QUANTITATIVE DETERMINATION OF TOTAL HARDNESS IN DRINKING WATER BY COMPLEXOMETRIC EDTA TITRATION
Formal Report for Analytical Chemistry...
QUANTITATIVE DETERMINATION OF TOTAL HARDNESS IN DRINKING WATER BY COMPLEXOMETRIC EDTA TITRATION UNIVERSITY OF THE PHILIPPINES, DILIMAN, QUEZON CITY 1101, PHILIPPINES ______________________________________________________________________________ ABSTRACT The determination of water hardness is a useful tool to provide a measure for quality of water within households and for industrial uses. In this experiment complexometric EDTA titration was used to determine the mineral content of Hidden Spring Mineral Water. A 0.0500 M EDTA solution was standardised with 99.5% pure calcium carbonate. Using the ammonia-ammonium buffer the environment of the reaction was kept alkaline at pH = 10 and the indicator used was Eriochrome Black T or EBT. The analysis of the water sample involved the the titration of 50 mL of the mineralised water mixed with buffer solution and indicator solution with EDTA solution. The change of color from red wine (color of EBT bound to metal ion) to clear blue (color of free EBT ion) indicated the endpoint. The method yielded the hardness to be 219.63 ppm CaCO3 which classifies the water as very hard. The total cation content computed from the content given on the waters label was 206.87 ppm. The relative standard deviation was computed and it resulted to 0 ppm and confidence interval at 95% confidence level obtained was 217.7 ± 0. During the experiment intrinsic errors of the method and typical errors like human errors may have occurred.
2 Complexometric titration is considered to be one of the best ways to determine water hardness.
METHODOLOGY In this experiment the total hardness of Hidden Spring Mineral Water was determined quantitatively using complexometric titration with ethylenediaminetetraacetic acid (EDTA) as the titrant. The large molecule known as EDTA forms a complex with calcium and magnesium. A blue dye known as Eriochrome Black T (EBT) was used as an indicator. EBT also forms a complex with calcium and magnesium ions which causes the
Minerals that are dissolved in groundwater produce metal ions like manganese, calcium, strontium, aluminum, barium, zinc, magnesium and iron. These metal ions are considered to be good for the body, which is why mineralised water contains these ions. Calcium and magnesium are the most abundant ions in mineralised water because they have become commercialised. The ions present in water give it a “hardness”. The determination of water hardness is a useful test to measure the quality of mineral water for households and industrial uses. The hardness of water a concern because hard water increases soap consumption, leaving a soapy sink, causing burn out of electrodes or discolouring plumbing fixtures and utensils.  The total hardness of water is determined by the sum of the calcium and magnesium salts dissolved in water. This is expressed as milligrams per litre (mg/L) of water, or for more practical reasons parts per million (ppm) of CaCO3. The hardness of water can be determined by the table below.
change of the solutions color from red wine to clear blue endpoint. 
Figure 1. Ethylenediaminetetraacetic acid (EDTA) Figure 2. Eriochrome Black T (EBT)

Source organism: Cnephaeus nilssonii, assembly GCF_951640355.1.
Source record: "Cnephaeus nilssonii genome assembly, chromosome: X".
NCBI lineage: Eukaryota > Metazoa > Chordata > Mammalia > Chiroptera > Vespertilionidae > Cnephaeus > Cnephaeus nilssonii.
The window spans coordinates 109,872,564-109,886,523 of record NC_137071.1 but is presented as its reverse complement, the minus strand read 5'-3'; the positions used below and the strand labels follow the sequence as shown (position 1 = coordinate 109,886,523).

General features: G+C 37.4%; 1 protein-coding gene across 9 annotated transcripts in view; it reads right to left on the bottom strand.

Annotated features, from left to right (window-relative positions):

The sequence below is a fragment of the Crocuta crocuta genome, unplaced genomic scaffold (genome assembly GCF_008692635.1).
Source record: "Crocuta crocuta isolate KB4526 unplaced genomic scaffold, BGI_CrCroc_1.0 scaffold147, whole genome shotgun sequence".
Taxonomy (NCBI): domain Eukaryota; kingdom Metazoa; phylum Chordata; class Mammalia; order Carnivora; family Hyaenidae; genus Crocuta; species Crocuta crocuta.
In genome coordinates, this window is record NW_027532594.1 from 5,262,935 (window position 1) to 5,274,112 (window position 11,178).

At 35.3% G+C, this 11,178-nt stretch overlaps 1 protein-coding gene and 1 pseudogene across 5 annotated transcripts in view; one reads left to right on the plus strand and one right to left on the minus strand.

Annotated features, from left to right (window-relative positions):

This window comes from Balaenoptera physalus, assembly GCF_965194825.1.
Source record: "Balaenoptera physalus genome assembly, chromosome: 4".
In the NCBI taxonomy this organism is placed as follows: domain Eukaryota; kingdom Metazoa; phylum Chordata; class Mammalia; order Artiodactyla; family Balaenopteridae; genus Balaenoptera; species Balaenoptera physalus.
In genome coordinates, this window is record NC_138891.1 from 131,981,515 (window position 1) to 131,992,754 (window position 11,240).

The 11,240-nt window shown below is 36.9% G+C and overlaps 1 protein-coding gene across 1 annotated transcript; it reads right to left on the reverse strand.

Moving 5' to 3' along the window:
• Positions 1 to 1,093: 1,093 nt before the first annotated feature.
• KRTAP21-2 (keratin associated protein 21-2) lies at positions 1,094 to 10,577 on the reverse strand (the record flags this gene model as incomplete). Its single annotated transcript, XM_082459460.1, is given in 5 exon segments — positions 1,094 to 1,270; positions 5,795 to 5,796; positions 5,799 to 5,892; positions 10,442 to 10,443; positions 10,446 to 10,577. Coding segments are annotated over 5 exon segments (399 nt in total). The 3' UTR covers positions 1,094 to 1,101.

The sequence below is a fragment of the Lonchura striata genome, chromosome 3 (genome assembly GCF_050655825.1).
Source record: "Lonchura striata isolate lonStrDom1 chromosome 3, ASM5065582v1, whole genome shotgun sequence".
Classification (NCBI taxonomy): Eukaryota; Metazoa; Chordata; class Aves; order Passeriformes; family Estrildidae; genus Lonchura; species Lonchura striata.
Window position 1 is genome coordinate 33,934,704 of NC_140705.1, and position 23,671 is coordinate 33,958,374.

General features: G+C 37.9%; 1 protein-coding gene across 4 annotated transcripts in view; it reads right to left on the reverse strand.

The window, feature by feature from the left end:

Table 1. The water hardness scale.  Water Hardness
Water hardness is usually determined in one of two ways. One of these methods would be complexometric titration, also known as chelatometry. Complexometric titration is a form of volumetric analysis where the formation of a colored complex is used to indicate the end point of a titration. This titration depends on the combination of ions to form a soluble complex of ions like magnesium, calcium, iron, zinc and lead. These titrations are useful for determining the mixture of different metal ions in a solution. 
3 this experiment NaOH pellets, facilitates dissolution of acid form of EDTA. A carbonate error can cause discrepancies in the pH reading. The addition of HCl while dissolving CaCO3 during solution preparation is important for all reactions because the metal ions and EDTA are pH dependent. The divalent ions, solutions must be kept basic for the reaction to complete.  Ligands are mostly basic and they bind to H+ ions throughout a wide range of pH. Some of the H+ ions displace from the ligands by the metal during chelate formation. The buffer was used to hold the pH constant. As observed, the standard was allowed to react in a basic medium by the addition of the basic buffer of pH 10. In this experiment, NH3-NH4Cl buffer was used. A buffer was added for the pH of the whole reaction to remain constant. A constant pH is needed in the titration process since the EDTA and EBT have polyprotic properties, making them unstable. At different pH levels the hydronium ion concentration may interfere with the complexation of the EDTA with the calcium and magnesium ions. Also, the effective stability constant of EDTA varies with the pH because it depends on its degree of ionization.  EBT was used as an indicator in this experiment. Most complexometric titrations use indicators that are chelating agents and have metal complexes that have different color from the reagents themselves. The same principle on the ionization and dissociation of EDTA also applies to EBT since it is also polyprotic.  At the beginning of the titration of EDTA to 10mL 0.0050 M working standard CaCO3 with 3mL buffer and 2-3 drops of EBT, the solution becomes wine red. This is due to the complexation of the Mg 2+ ions with the indicator. Upon titrating with EDTA, the color gradually changed from wine red to clear blue, indicating that the endpoint was reached. The endpoint occurs when Ca2+ ions complexes with EDTA, and at the same time the Mg 2+ complexes with it. The Mg-EBT complex breaks as illustrated in the equation.